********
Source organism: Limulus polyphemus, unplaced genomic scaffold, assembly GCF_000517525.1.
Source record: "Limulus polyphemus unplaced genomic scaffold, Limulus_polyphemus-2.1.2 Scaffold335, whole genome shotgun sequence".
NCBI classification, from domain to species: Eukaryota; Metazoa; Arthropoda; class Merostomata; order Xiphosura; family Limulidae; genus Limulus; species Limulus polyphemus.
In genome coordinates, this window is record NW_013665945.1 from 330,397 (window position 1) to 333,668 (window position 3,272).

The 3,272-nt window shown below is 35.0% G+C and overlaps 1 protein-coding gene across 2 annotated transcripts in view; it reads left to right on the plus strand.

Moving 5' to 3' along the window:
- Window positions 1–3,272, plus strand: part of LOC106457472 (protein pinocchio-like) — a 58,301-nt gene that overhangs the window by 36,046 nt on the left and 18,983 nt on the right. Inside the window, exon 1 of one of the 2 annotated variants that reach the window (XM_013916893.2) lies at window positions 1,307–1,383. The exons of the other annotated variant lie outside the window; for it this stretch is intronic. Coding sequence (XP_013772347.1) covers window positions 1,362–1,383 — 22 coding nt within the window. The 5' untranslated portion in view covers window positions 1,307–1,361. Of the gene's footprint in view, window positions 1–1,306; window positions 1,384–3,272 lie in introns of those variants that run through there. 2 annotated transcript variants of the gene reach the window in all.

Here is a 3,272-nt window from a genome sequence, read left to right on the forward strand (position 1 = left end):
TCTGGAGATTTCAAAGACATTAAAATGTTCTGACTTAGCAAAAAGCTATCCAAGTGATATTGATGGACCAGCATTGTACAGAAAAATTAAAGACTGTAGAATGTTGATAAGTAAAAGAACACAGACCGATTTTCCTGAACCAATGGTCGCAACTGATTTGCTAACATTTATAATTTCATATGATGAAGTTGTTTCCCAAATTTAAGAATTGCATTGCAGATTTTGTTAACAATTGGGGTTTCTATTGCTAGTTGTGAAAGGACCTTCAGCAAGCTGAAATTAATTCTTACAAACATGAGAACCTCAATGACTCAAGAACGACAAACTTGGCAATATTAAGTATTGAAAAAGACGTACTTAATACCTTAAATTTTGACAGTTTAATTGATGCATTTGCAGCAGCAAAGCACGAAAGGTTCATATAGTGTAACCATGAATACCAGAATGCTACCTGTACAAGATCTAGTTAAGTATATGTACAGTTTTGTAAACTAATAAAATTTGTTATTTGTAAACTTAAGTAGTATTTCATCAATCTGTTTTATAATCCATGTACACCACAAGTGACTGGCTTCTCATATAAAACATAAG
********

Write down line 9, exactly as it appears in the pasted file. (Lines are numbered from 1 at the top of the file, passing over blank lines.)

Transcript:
TCTGGAGATTTCAAAGACATTAAAATGTTCTGACTTAGCAAAAAGCTATCCAAGTGATATTGATGGACCAGCATTGTACAGAAAAATTAAAGACTGTAGAATGTTGATAAGTAAAAGAACACAGACCGATTTTCCTGAACCAATGGTCGCAACTGATTTGCTAACATTTATAATTTCATATGATGAAGTTGTTTCCCAAATTTAAGAATTGCATTGCAGATTTTGTTAACAATTGGGGTTTCTATTGCTAGTTGTGAAAGGACCTTCAGCAAGCTGAAATTAATTCTTACAAACATGAGAACCTCAATGACTCAAGAACGACAAACTTGGCAATATTAAGTATTGAAAAAGACGTACTTAATACCTTAAATTTTGACAGTTTAATTGATGCATTTGCAGCAGCAAAGCACGAAAGGTTCATATAGTGTAACCATGAATACCAGAATGCTACCTGTACAAGATCTAGTTAAGTATATGTACAGTTTTGTAAACTAATAAAATTTGTTATTTGTAAACTTAAGTAGTATTTCATCAATCTGTTTTATAATCCATGTACACCACAAGTGACTGGCTTCTCATATAAAACATAAG